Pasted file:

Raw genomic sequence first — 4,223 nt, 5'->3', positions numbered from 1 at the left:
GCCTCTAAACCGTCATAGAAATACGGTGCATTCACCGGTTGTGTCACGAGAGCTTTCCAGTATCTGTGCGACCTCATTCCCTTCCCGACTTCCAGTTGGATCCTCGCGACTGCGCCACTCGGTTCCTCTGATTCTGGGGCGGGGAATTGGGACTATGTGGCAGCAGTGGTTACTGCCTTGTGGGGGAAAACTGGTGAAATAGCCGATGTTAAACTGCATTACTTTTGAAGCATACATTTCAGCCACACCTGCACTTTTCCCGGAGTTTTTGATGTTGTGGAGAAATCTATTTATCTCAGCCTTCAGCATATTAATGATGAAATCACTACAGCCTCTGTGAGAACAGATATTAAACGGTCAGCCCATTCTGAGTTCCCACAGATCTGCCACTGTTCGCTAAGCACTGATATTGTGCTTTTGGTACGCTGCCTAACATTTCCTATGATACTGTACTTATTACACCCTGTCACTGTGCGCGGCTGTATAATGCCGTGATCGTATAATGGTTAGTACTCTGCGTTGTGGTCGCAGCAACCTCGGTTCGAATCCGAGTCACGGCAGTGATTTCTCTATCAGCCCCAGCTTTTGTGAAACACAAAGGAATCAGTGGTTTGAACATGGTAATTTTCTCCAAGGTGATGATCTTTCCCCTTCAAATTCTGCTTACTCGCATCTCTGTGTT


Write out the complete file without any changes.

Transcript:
Raw genomic sequence first — 4,223 nt, 5'->3', positions numbered from 1 at the left:
GCCTCTAAACCGTCATAGAAATACGGTGCATTCACCGGTTGTGTCACGAGAGCTTTCCAGTATCTGTGCGACCTCATTCCCTTCCCGACTTCCAGTTGGATCCTCGCGACTGCGCCACTCGGTTCCTCTGATTCTGGGGCGGGGAATTGGGACTATGTGGCAGCAGTGGTTACTGCCTTGTGGGGGAAAACTGGTGAAATAGCCGATGTTAAACTGCATTACTTTTGAAGCATACATTTCAGCCACACCTGCACTTTTCCCGGAGTTTTTGATGTTGTGGAGAAATCTATTTATCTCAGCCTTCAGCATATTAATGATGAAATCACTACAGCCTCTGTGAGAACAGATATTAAACGGTCAGCCCATTCTGAGTTCCCACAGATCTGCCACTGTTCGCTAAGCACTGATATTGTGCTTTTGGTACGCTGCCTAACATTTCCTATGATACTGTACTTATTACACCCTGTCACTGTGCGCGGCTGTATAATGCCGTGATCGTATAATGGTTAGTACTCTGCGTTGTGGTCGCAGCAACCTCGGTTCGAATCCGAGTCACGGCAGTGATTTCTCTATCAGCCCCAGCTTTTGTGAAACACAAAGGAATCAGTGGTTTGAACATGGTAATTTTCTCCAAGGTGATGATCTTTCCCCTTCAAATTCTGCTTACTCGCATCTCTGTGTT